An impact on the trailing eastern limb of the Moon monitored January 8, 2008.
Cooke believes the lunar impact might have been part of a much larger event.

"On the night of March 17, NASA and University of Western Ontario all-sky cameras picked up an unusual number of deep-penetrating meteors right here on Earth," he says. "These fireballs were traveling along nearly identical orbits between Earth and the asteroid belt."

 This means Earth and the Moon were pelted by meteoroids at about the same time.

“My working hypothesis is that the two events are related, and that this constitutes a short duration cluster of material encountered by the Earth-Moon system," says Cooke.

One of the goals of the lunar monitoring program is to identify new streams of space debris that pose a potential threat to the Earth-Moon system.  The March 17th event seems to be a good candidate.

Controllers of NASA's Lunar Reconnaissance Orbiter have been notified of the strike.  The crater could be as wide as 20 meters, which would make it an easy target for LRO the next time the spacecraft passes over the impact site.  Comparing the size of the crater to the brightness of the flash would give researchers a valuable "ground truth" measurement to validate lunar impact models.

Unlike Earth, which has an atmosphere to protect it, the Moon is airless and exposed.  "Lunar meteors" crash into the ground with fair frequency. Since the monitoring program began in 2005, NASA’s lunar impact team has detected more than 300 strikes, most orders of magnitude fainter than the March 17th event.  Statistically speaking, more than half of all lunar meteors come from known meteoroid streams such as the Perseids and Leonids.  The rest are sporadic meteors--random bits of comet and asteroid debris of unknown parentage.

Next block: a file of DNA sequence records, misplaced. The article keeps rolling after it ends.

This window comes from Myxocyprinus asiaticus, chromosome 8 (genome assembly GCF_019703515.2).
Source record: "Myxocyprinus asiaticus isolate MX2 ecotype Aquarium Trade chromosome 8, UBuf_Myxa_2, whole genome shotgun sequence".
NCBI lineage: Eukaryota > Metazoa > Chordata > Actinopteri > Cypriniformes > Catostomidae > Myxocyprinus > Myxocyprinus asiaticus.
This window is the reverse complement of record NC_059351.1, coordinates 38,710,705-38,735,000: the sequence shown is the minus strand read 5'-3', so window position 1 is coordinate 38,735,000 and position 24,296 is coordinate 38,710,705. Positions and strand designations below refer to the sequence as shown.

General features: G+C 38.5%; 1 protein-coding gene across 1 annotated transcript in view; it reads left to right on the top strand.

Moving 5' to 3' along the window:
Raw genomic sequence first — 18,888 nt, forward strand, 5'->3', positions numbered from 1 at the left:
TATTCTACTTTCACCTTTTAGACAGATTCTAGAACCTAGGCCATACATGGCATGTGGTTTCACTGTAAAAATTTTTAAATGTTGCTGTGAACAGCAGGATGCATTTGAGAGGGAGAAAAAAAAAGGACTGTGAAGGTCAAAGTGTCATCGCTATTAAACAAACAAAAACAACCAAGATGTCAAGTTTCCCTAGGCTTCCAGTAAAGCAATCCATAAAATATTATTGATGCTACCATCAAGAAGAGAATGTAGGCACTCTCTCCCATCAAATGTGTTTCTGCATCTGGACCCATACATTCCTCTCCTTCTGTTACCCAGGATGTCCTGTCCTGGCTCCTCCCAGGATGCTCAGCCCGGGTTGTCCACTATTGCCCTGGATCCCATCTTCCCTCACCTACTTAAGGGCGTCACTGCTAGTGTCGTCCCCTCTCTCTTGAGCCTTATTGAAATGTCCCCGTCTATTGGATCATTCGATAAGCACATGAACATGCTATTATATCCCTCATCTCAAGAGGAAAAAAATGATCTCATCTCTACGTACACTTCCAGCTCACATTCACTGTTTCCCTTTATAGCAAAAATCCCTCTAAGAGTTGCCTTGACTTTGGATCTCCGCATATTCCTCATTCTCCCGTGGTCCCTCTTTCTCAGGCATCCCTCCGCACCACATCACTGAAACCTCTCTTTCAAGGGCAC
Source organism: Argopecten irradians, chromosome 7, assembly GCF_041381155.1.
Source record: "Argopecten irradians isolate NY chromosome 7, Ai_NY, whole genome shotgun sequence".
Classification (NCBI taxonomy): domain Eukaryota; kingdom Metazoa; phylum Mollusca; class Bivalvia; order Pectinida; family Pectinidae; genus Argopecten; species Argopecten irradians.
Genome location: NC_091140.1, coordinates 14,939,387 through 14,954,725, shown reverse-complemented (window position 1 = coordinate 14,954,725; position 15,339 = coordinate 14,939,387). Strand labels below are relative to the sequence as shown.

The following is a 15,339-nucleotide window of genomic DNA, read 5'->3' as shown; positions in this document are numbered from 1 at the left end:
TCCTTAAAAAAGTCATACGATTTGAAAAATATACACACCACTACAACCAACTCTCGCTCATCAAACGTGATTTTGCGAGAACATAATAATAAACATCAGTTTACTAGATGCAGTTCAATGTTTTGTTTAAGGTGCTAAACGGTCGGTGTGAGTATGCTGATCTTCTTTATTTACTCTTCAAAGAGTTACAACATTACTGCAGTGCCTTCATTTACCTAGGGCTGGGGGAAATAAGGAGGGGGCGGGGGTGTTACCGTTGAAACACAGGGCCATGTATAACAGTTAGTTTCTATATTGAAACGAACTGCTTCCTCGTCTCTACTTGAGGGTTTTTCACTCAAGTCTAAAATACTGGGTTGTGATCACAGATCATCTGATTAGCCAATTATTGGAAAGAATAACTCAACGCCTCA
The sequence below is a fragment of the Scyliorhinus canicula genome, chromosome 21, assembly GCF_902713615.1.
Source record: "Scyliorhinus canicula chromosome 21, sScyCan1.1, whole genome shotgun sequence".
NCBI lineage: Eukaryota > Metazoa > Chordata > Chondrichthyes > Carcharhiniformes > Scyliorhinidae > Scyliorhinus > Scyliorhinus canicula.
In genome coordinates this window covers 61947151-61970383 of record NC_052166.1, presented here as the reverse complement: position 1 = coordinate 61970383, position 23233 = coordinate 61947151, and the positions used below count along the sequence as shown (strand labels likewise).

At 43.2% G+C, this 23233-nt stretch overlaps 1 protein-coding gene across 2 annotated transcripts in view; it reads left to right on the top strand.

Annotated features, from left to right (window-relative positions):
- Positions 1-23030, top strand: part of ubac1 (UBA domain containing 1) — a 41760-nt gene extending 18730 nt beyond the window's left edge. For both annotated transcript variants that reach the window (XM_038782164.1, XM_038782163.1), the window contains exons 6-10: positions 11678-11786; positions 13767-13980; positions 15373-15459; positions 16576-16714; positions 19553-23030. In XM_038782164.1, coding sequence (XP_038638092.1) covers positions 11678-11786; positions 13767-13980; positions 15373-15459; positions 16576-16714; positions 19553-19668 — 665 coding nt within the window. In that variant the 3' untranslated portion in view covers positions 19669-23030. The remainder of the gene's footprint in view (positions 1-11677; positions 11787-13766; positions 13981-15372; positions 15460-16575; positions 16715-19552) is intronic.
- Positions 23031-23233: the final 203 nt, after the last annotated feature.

U.S. Space Exploration Policy eventually calls for extended astronaut stays on the lunar surface.  Identifying the sources of lunar meteors and measuring their impact rates gives future lunar explorers an idea of what to expect. Is it safe to go on a moonwalk, or not?  The middle of March might be a good time to stay inside.

"We'll be keeping an eye out for signs of a repeat performance next year when the Earth-Moon system passes through the same region of space," says Cooke. “Meanwhile, our analysis of the March 17th event continues.”

A few related posts:
LROC team identifies a new lunar crater (July 28, 2010)
Lunar meteor impact observations and the flux of kilogram-sized meteoroids (July 25, 2010)
The Lunar Geminids (December 10, 2009)
Impact Gap in Moon's Southern Highlands? (May 22, 2008)